Gastric ulcer and duodenal ulcer symptoms
ulcer gastric (and duodenal ulcer) - a disease that occurs for a variety of causes (genetic, bacterial, psycho-emotional, and others.).
disease characterized by the appearance on the mucous tissues of the stomach (or duodenum) defect of varying depth.The patient feels pain in the upper abdomen, the pain often occurs after a meal (within 20 minutes or 1.5 hours, depending on the location of the defect of the mucous), may sometimes appear hungry, night pain, which disappear after a meal.
Gastric ulcer and duodenal ulcer - a crater-like holes in the tissues lining the stomach, the duodenum (part of the small intestine, immediately adjacent to the stomach), and sometimes the esophagus.duodenal ulcer occurs about three times more common than gastric ulcer .Typically gastric glands produce acid and the enzyme pepsin which promote fragmentation of food during digestion.The stomach and duodenum in the meantime produce mucus to protect against gastric acid and pepsin.In duodenal ulcer of the digestive tract
insidious stomach ulcers and duodenal ulcers lies in the fact that it can:
• asymptomatic (silent ulcer);
• complicated by sudden bleeding;
• transformed into cancer;
• wall lead to perforation of the stomach or duodenum.
ulcers danger lies in the fact that this disease can be an indirect cause of lung tuberculosis.Currently, the relationship between these diseases has been proved.Diseases of the gastrointestinal tract are the second place among all diseases associated with pulmonary tuberculosis.
Why ulcer patients often suffer from pulmonary tuberculosis? assumed that long-term low-calorie antiulcer diet, an imbalance in the nervous system of the body, frequent indigestion reduce the body's resistance to infectious diseases, including tuberculosis.In patients who underwent gastric resection for peptic ulcer disease, impaired absorption of fats, proteins, carbohydrates, minerals, vitamins, even in the more increases the risk of pulmonary tuberculosis.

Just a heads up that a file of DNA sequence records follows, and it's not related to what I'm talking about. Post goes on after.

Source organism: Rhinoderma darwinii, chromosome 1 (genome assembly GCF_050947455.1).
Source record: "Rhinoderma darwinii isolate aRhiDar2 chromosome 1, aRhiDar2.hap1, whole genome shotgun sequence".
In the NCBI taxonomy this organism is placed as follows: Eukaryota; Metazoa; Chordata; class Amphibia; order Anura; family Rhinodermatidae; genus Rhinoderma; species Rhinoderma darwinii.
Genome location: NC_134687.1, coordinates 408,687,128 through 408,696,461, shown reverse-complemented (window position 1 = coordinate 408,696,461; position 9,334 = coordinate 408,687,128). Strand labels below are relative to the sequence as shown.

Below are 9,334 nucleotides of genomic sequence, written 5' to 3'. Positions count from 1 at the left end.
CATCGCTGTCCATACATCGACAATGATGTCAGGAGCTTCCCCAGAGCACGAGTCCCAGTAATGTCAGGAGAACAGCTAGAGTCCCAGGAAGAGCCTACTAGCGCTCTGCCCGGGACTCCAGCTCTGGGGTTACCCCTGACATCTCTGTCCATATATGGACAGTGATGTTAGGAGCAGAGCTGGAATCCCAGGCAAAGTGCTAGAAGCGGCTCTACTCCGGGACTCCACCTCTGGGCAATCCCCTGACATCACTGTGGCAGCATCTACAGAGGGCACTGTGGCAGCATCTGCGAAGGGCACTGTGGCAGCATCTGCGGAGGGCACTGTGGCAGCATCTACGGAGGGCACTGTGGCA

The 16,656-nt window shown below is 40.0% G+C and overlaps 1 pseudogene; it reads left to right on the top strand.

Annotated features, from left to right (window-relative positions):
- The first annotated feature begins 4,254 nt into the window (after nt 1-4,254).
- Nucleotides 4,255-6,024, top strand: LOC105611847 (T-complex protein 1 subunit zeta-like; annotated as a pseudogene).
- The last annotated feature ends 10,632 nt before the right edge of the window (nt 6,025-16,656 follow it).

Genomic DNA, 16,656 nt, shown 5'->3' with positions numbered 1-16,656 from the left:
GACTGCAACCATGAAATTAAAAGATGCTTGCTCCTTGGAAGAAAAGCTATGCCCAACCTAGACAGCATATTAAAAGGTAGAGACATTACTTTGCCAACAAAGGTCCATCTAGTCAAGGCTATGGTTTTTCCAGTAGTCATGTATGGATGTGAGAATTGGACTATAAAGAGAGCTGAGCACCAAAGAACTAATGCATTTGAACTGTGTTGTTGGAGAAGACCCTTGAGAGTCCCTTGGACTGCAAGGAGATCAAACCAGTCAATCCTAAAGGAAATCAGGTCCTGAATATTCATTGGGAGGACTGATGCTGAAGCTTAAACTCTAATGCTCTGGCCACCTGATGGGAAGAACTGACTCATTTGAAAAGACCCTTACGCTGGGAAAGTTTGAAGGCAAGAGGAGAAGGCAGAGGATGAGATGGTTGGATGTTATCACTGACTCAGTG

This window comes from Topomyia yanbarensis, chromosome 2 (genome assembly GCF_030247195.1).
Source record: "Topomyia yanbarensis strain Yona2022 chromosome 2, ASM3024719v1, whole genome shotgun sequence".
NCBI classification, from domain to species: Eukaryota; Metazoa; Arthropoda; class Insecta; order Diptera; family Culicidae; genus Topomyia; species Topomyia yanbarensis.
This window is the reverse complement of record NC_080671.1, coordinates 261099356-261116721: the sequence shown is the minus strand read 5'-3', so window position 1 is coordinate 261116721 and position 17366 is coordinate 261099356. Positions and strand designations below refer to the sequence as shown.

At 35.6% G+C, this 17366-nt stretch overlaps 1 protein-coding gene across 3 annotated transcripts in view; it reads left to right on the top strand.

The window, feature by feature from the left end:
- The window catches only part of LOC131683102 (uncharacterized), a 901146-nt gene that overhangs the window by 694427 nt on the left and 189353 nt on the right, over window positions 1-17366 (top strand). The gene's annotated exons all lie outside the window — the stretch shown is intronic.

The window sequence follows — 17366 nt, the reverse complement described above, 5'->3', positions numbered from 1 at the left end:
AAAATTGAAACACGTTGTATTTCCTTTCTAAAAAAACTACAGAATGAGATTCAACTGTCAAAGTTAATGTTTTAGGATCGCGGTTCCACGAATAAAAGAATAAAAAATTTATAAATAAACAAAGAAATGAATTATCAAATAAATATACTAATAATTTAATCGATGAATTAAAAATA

Pulmonary tuberculosis may develop after 5 years of disease ulcer or gastric resection.
often ulcer patients at the start of TB take the symptoms of the disease (weakness, weight loss, loss of appetite) for the consequences of an ulcer and not go to the doctor.If any such indication is very important to go through fluorography examination of the lungs.
ulcer can develop at any age (even children), although most ulcers are observed at the age of 30 years.Ulcers are usually repeated: even after an ulcer has healed, new sores often occur during life or on the old or the new place.Therefore, modern medicine for ulcers, which are mainly aimed at to reduce the level of stomach acid, often need to be taken for a long term.New drugs are short-term use, to combat H. pylori, can significantly reduce ulcer recurrence.Though gastric ulcer and duodenal ulcer rarely pose a great threat to health, they sometimes lead to serious complications, such as bleeding, blockage of the digestive tract due to scarring or the formation of the hole (perforation) in the digestive tract, which can cause severe, life-threateninginfection of the abdominal cavity (peritonitis).In addition, a small percentage of cases, permanent gastric ulcer can be malignant.The same applies to the duodenal ulcer.In most cases, treatment is highly effective in controlling the symptoms and prevent serious complications.
• Absence of symptoms in some patients
• Corrosive and pain in the upper abdomen after a few hours after a meal (duodenal ulcer) or a dull ache often right after a meal (stomach ulcer).Pain in the back can give IPT behind the breastbone, reminding heartburn.
• Upset stomach, nausea, vomiting and weight loss
• Emergency symptoms: black tarry or bloody stools;vomiting blood or a substance resembling coffee grounds (possible symptom of a potentially severe bleeding).Termination of stomach pain may mean that the ulcer is completely broken through the digestive tract (perforation)
ulcers of the stomach and duodenum are wet spots or sores that can occur anywhere in the tissues lining the stomach (gastric ulcer) or duodenum (ulcersduodenum).